Prior to the Amendment Act, the Act did not impose any notification requirements on a privately funded charity that considered it satisfied a condition to be an exempted charity.

The Amendment Act provides that when a privately funded charity is established, the persons having the general control and management of the administration of the charity (referred to in the Act as the “charity trustees”) have one month from establishment, to:

• notify the Registrar of the establishment of the charity; and

• provide the name of the charity and its date of establishment; and

• indicate whether they believe the charity satisfies a condition to be an      exempted charity and, if they do:

(i) specify the condition that they consider the privately funded charity satisfies; and

(ii) supply the Registrar with the required documentation and information confirming compliance with that condition. 

If the privately funded charity is required to be registered, its charity trustees are required to apply to register the charity as soon as is practicable.

Charity trustees of existing privately funded charities (i.e. those established prior to the Commencement Date) that:

• do not satisfy the conditions to be an exempted charity, have three months from the Commencement Date to apply for registration; and

• believe they satisfy the conditions to be an exempted charity, have one month from the Commencement Date to write to the Registrar setting out the condition they satisfy.

New private part of the register of charities

Importantly, in circumstances where a privately funded charity is required to be registered, the Amendment Act expressly provides that information included on the register of charities shall:

• be kept on a new separate part of the register of charities (i.e. separate from the part of the register in respect of public charities); and

• not be available to the public.

The public only has the right to inspect the register of charities in respect of public charities, together with such public charities’ statements of accounts and annual reports.

Further, the Amendment Act precludes information on the part of the register designated for registered privately funded charities from being disclosed under the Public Access to Information Act 2010.

What information is included on the register?

The information required to be included on the register of charities with respect to a registered charity include:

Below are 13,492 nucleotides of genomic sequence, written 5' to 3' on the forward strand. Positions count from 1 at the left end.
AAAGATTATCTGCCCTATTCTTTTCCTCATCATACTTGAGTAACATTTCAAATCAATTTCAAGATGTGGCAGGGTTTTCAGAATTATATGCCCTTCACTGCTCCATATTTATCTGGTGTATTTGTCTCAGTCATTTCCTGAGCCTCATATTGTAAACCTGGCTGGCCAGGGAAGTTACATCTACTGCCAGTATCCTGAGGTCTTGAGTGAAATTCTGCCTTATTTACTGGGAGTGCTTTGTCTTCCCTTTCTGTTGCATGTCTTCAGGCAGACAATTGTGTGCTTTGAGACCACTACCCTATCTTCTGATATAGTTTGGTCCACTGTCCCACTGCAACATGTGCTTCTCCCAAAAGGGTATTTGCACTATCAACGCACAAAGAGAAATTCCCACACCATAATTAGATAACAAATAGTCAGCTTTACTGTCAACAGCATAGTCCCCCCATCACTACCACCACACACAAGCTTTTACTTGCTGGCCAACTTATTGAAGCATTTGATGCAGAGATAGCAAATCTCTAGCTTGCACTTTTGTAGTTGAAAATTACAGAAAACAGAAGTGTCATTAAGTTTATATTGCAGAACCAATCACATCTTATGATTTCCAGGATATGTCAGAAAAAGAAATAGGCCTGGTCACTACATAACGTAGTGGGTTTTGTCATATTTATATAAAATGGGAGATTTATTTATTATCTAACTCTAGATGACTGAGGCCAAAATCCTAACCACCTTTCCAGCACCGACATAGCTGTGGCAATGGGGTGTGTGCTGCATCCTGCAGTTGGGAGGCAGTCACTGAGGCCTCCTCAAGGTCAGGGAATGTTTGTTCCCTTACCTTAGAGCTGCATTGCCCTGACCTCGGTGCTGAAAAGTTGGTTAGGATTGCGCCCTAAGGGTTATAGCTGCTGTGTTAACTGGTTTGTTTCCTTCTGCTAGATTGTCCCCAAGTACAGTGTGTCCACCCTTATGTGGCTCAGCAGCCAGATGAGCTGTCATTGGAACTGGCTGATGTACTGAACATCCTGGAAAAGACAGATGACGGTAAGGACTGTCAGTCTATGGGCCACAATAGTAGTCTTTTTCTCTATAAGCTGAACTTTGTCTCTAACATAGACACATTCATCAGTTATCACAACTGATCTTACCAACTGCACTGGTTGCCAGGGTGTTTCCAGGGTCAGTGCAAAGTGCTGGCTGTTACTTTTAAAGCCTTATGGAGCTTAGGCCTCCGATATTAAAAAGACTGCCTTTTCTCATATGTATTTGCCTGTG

• its name;

• the name of its charity trustees and principal officers;

• the name of the person who shall be the primary contact for the Registrar;

• the address of the charity (which must be an address in Bermuda that is not a PO Box);

• its telephone number and, if applicable, email address;

• its main purposes;

• the date of the end of its financial year;

• the date of its establishment and initial registration; and

• the date when its registration ceases.

What other requirements are imposed on registered charities?

Registered charities are required to, among other things:

• pay the prescribed Government registration and annual fees;

• annually file financial statements and annual reports and, subject to the applicable thresholds, audit reports in the manner prescribed under the Act and its regulations;

• notify the Registrar of changes to the terms of their governing documents and charity trustees;

• ensure all published printed materials and published electronic communications of the charity clearly state the charity’s name, that it is a registered charity, and its registration number;

• comply with AML/ATF regulations issued under the Act taking into account the guidance published by the Registrar during March 2018;

• following amendments that became effective on 3 November 2017 (subject to an exemption for registered charities with an annual gross income of BD$50,000 or less):

      o appoint a compliance officer;

      o establish and implement AML/ATF systems and controls; and

      o retain specified records for specified period.

Conclusions

Bermuda’s approach to the regulation of charities reflects Bermuda’s desire to maintain its stellar reputation as an offshore financial centre by keeping its AML/ATF regime up to date with international standards while at the same adequately protecting rights to privacy.

Charity trustees of existing privately funded Bermuda charities need to take steps as soon as possible to ascertain whether they remain exempted from the registration requirements, comply with the notification requirements and, if applicable, apply for registration.

Privately funded charities that are required to be registered will benefit from the information being included on that part of the register of charities which is not available to the public.